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Yesterday, Governor Charlie Baker announced a new way to protect the state’s early educators and young children: a Covid testing program called Testing for Child Care that will add more layers of protection for early childhood programs.

Thanks to the acquisition of 26 million rapid antigen tests, this new effort will enable child care programs licensed by the Department of Early Education and Care (EEC) to provide free tests for children and staff and access testing resources, training, and protocols.

As the State House News Service reports:

“Center and family-based child care providers enrolled in the program will be given free rapid COVID-19 antigen tests to be used on children and staff age 2 and older who are close contacts of a COVID-19 positive individual. Students and staff who test negative daily for five consecutive days could be allowed to remain in their classrooms, officials said.

“Tests will also be available for day care centers that want to engage in symptomatic testing to isolate positive individuals and rule out COVID-19 in other children and staff who might have symptoms similar to those that come with the virus.”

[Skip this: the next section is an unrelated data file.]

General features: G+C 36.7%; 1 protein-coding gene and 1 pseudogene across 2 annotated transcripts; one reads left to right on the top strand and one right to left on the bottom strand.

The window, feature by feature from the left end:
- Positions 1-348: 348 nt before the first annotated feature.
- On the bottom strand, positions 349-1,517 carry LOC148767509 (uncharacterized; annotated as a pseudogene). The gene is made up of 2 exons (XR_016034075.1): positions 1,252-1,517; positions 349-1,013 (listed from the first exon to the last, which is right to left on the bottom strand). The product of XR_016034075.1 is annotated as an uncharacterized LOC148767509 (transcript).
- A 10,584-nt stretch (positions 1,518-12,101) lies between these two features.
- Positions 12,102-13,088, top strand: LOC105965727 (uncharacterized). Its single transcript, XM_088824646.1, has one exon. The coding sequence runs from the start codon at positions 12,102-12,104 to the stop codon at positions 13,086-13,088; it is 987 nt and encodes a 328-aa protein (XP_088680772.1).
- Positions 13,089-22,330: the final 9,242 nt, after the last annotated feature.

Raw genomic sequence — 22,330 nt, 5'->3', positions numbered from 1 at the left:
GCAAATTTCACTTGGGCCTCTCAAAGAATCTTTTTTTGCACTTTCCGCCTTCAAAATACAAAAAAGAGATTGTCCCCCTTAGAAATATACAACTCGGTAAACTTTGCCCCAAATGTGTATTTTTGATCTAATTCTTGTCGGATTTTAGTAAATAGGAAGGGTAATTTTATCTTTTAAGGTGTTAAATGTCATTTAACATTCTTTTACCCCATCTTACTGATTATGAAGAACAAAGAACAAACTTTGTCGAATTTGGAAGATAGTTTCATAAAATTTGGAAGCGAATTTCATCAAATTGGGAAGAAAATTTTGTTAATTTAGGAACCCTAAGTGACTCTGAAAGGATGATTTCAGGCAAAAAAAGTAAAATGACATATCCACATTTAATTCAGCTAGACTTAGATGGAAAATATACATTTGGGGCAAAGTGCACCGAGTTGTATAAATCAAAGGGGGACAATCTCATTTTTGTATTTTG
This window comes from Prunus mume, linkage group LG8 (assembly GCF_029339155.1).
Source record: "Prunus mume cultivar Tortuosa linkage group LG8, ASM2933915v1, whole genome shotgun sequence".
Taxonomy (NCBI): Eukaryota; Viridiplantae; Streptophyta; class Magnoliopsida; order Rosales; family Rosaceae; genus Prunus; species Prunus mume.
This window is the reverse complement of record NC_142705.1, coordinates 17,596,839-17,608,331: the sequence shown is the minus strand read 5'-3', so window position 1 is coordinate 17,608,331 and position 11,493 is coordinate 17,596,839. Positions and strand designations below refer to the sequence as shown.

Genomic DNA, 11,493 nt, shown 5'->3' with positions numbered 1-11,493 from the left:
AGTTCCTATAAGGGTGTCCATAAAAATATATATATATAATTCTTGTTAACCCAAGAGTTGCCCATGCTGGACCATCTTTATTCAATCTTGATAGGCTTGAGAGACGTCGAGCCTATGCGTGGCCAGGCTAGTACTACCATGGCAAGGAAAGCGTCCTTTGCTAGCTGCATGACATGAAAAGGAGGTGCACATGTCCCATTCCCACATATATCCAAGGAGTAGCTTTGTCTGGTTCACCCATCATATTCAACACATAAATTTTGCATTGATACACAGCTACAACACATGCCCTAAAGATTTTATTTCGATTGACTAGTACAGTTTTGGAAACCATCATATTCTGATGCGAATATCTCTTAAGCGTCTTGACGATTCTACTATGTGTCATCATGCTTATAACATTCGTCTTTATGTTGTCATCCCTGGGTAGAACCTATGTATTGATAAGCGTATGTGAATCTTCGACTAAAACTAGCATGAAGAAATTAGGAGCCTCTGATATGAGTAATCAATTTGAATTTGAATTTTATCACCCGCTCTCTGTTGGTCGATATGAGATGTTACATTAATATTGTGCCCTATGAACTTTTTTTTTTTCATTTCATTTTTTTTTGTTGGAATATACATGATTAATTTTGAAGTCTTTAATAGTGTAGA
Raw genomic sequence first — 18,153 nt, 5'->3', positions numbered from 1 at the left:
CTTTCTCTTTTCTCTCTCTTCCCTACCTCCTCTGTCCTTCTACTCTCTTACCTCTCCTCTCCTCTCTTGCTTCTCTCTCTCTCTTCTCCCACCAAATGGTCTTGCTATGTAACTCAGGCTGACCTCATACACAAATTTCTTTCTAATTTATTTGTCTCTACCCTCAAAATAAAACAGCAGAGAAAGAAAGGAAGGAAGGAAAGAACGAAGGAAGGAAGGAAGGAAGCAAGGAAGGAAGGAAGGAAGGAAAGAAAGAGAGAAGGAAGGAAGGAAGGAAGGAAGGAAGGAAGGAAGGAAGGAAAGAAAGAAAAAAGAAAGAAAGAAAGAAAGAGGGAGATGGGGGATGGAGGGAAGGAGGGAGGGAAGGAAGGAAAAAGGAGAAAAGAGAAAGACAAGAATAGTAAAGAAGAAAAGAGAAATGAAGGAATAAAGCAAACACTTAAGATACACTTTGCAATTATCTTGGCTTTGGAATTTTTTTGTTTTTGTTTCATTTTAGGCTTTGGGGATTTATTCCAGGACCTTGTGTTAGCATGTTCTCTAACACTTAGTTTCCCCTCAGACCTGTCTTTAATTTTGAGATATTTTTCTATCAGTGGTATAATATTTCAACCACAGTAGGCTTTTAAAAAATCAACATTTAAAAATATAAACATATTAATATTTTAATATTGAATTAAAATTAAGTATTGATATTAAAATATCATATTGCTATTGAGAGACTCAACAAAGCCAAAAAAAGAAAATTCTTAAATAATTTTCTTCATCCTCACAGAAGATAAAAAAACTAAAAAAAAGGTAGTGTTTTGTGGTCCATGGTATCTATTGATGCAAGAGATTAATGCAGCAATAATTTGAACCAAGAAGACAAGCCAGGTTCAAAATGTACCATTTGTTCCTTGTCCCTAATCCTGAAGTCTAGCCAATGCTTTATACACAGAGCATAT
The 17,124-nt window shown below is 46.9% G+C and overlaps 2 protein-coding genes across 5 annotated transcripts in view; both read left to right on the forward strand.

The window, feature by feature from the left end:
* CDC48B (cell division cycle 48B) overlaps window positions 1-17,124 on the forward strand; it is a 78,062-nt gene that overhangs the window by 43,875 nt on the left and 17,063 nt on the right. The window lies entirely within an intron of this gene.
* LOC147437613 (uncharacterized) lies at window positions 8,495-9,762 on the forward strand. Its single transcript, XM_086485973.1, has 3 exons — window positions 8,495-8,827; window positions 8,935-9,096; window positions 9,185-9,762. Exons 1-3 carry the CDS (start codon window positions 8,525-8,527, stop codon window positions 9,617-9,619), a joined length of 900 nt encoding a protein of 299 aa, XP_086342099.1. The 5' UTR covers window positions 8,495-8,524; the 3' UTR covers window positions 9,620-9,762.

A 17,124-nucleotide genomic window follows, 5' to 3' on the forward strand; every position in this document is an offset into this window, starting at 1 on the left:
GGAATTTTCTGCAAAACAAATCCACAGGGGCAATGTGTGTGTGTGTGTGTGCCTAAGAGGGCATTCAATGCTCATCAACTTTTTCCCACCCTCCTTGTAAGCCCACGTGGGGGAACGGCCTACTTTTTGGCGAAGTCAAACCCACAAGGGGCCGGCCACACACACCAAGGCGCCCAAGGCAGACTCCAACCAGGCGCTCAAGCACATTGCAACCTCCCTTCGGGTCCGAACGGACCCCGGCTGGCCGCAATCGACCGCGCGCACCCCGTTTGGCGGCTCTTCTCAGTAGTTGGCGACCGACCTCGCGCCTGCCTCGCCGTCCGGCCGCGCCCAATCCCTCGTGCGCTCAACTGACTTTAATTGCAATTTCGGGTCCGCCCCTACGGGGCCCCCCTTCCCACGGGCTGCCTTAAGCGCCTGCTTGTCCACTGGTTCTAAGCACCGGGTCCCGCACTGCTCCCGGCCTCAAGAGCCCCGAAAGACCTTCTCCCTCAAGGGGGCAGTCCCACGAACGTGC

Knowing, within minutes, the Covid status of children and staff members will help programs stay open and be able to send those who are Covid-positive home so they can rest and recover.

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Photo: Micaela Bedell for Strategies for Children

“Within every challenge lies vast opportunity,” David Jordan, president of the Seven Hills Foundation & Affiliates, writes in a new CommonWealth magazine article.

The challenge Jordan is referring to is the shortage of early education and care staff members.

The opportunity to address this shortage, he says, is to set up an apprenticeship program.

Jordan explains, “The path to becoming a credentialed Child Development Associate, which enables one to become a preschool teacher and, with additional training, a lead teacher, is difficult and costly.”